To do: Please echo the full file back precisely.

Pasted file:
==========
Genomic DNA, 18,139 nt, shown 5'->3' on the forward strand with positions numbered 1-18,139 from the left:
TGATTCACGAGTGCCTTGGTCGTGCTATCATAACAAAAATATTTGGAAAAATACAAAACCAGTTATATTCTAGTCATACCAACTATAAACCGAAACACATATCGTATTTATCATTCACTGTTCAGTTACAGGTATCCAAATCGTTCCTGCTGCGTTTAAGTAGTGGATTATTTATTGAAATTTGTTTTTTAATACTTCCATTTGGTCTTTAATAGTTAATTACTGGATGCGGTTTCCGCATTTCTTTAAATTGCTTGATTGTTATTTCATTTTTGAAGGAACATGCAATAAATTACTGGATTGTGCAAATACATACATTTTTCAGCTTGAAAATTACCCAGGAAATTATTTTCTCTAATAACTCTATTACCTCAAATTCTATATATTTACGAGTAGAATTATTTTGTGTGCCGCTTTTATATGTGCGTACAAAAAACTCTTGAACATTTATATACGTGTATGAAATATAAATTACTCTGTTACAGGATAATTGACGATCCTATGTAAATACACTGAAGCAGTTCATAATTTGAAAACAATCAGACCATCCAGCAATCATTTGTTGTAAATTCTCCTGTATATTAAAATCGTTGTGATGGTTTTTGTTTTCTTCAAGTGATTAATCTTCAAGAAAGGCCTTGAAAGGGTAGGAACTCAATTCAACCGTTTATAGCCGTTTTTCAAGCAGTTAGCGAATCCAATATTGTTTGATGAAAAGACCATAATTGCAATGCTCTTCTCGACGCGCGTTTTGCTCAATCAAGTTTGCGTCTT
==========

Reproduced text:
Genomic DNA, 18,139 nt, shown 5'->3' on the forward strand with positions numbered 1-18,139 from the left:
TGATTCACGAGTGCCTTGGTCGTGCTATCATAACAAAAATATTTGGAAAAATACAAAACCAGTTATATTCTAGTCATACCAACTATAAACCGAAACACATATCGTATTTATCATTCACTGTTCAGTTACAGGTATCCAAATCGTTCCTGCTGCGTTTAAGTAGTGGATTATTTATTGAAATTTGTTTTTTAATACTTCCATTTGGTCTTTAATAGTTAATTACTGGATGCGGTTTCCGCATTTCTTTAAATTGCTTGATTGTTATTTCATTTTTGAAGGAACATGCAATAAATTACTGGATTGTGCAAATACATACATTTTTCAGCTTGAAAATTACCCAGGAAATTATTTTCTCTAATAACTCTATTACCTCAAATTCTATATATTTACGAGTAGAATTATTTTGTGTGCCGCTTTTATATGTGCGTACAAAAAACTCTTGAACATTTATATACGTGTATGAAATATAAATTACTCTGTTACAGGATAATTGACGATCCTATGTAAATACACTGAAGCAGTTCATAATTTGAAAACAATCAGACCATCCAGCAATCATTTGTTGTAAATTCTCCTGTATATTAAAATCGTTGTGATGGTTTTTGTTTTCTTCAAGTGATTAATCTTCAAGAAAGGCCTTGAAAGGGTAGGAACTCAATTCAACCGTTTATAGCCGTTTTTCAAGCAGTTAGCGAATCCAATATTGTTTGATGAAAAGACCATAATTGCAATGCTCTTCTCGACGCGCGTTTTGCTCAATCAAGTTTGCGTCTT